‘Letter To Yesterday’ builds round a simple baseline to a rather chilling and emphatic shout of “all this blood”! Indeed, looking back often feels like bloodletting. ‘Hold Me Forever’, track 6, is the first point on the album where the songwriting does not match the scale of the music, the cascading guitar-line on the chorus falling flatly on barren ground. The apocalyptic ‘Cold Water’ brings things back on target, and ‘Cruelty of Godliness’ is another wonderfully hallowed and intimate moment. Typically for a title track, ‘The Shadow of Heaven’ is a partial letdown (see ‘Lost Souls’ by Doves for instance), but ‘Black’ finds Jamie stripped back to himself and the piano once more, a combination that never disappoints.

Back in 2009 I caught a previous manifestation of Money, Books, at Mad Ferret Festival, having won the Ferret Factor’s Battle of the Bands. I wrote this about them at the time:

“Books vaguely entertain with their Kings of Leon-style stadium rock. The feral screaming in one track is spine tingling, but the rest of the set is a bit mannered and epic”.

Money mainman Jamie Lee, a friend of a friend, tracked me down and asked me, in a friendly manner, to expand upon my admittedly dismissive and lazy comments, at which point I backtracked. I’ve wondered ever since whether it’s worth reviewing up and coming bands in such a manner, and to a conclusion I have not come.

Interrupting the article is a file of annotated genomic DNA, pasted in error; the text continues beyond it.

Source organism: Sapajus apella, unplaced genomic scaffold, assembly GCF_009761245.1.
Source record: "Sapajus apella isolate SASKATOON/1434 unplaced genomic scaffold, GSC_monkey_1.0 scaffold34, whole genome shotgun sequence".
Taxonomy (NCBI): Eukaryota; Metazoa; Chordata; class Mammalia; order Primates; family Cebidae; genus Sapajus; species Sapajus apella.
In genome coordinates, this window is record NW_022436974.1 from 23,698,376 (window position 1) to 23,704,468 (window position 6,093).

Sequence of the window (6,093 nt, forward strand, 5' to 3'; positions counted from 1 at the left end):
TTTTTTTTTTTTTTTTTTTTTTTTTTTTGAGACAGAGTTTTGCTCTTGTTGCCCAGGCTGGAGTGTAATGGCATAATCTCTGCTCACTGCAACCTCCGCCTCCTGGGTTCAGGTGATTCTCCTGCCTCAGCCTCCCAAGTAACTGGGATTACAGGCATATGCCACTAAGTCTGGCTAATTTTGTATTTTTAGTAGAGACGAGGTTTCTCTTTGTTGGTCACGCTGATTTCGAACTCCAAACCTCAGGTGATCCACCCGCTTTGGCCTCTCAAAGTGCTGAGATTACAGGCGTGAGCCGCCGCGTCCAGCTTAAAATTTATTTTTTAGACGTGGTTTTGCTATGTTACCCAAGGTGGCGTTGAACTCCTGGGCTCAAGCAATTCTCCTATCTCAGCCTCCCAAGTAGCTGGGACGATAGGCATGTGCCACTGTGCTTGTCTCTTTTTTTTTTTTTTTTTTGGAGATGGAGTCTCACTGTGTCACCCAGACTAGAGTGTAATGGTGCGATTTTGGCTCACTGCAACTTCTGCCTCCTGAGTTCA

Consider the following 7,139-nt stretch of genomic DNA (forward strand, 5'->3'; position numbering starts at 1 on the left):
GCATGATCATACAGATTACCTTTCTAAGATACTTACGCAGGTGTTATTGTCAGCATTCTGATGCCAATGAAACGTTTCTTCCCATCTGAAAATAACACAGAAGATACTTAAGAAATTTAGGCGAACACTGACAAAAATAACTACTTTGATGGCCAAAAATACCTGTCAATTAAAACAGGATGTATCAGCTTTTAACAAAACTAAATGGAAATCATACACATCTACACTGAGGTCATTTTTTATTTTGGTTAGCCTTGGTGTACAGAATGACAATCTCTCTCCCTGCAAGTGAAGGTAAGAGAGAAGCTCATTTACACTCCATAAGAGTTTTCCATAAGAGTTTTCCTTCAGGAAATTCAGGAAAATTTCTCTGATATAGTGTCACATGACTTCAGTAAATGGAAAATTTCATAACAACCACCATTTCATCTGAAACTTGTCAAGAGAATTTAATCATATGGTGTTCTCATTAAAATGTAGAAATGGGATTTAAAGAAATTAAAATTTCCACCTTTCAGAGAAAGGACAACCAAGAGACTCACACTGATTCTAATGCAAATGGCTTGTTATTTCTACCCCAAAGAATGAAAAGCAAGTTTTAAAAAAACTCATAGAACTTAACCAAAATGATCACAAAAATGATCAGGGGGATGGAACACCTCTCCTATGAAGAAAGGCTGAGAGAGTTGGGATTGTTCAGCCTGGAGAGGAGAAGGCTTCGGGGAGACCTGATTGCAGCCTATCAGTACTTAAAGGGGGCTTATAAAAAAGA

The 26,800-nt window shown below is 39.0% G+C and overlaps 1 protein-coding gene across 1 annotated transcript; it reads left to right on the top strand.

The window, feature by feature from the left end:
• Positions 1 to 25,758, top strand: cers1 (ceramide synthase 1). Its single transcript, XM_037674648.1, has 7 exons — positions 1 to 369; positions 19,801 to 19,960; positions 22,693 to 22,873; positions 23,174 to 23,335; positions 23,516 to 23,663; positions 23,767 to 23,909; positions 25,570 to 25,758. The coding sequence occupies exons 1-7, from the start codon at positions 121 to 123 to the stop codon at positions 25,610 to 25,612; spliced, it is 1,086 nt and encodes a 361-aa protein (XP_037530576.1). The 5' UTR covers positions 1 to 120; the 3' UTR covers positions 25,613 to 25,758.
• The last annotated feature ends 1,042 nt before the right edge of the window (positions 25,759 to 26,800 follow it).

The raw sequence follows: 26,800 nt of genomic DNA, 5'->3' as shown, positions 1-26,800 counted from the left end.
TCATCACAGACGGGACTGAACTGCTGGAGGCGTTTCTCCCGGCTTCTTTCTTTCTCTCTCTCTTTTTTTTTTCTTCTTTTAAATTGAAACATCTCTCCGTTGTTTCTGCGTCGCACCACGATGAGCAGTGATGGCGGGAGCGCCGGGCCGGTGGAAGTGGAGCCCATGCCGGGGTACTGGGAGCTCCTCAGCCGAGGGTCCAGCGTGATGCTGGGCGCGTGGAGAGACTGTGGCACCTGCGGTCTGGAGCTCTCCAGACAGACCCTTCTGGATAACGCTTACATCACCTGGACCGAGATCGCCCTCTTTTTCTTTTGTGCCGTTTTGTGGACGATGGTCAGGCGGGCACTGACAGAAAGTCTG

Four years later, some things have changed fundamentally, where others have stayed the same. The greatest compliment I can make is that Money have shaped a distinct, stadium filling sound that could belong to no one else. Certainly, it’s still “mannered and epic”, but it’s unmistakably their own, and more often than not it’s every bit as sacred and glorious as intended. I could compare it to Kings of Leon once more, but they no longer deserve to stand in Money’s shadow, and I suspect that Money will cast an awesome shadow with this and in the future. Jamie, I surrender.


Release Date 26/08/2013 (Bella Union)

Chris Gilliver

I started out writing for the Manchester Evening News as a freelance journalist back in 2008. The idea that I would be given free access to music and gigs seemed somehow miraculous to me, and I proceeded to take full advantage of the situation. When the M.E.N. decided to constrict its coverage to only the very biggest bands, Simon Poole approached me with a plan to make sure that all the very talented musicians of this world that pass through and/or live in Manchester would not go unnoticed. As the New Releases editor here at Silent Radio Towers, it remains my proud duty to cast a critical eye over the music and reviews that come my way in a manner that is both supportive and fair. Above all, I strive to write as entertainingly possible. Favourite musicians include the Pixies, Bruce Springsteen, Bob Dylan, The Beatles, Mercury Rev, Os Mutantes, The Knife, Beach House etc etc. I'm a firm believer that all genres (except nu-metal) contain music of great quality...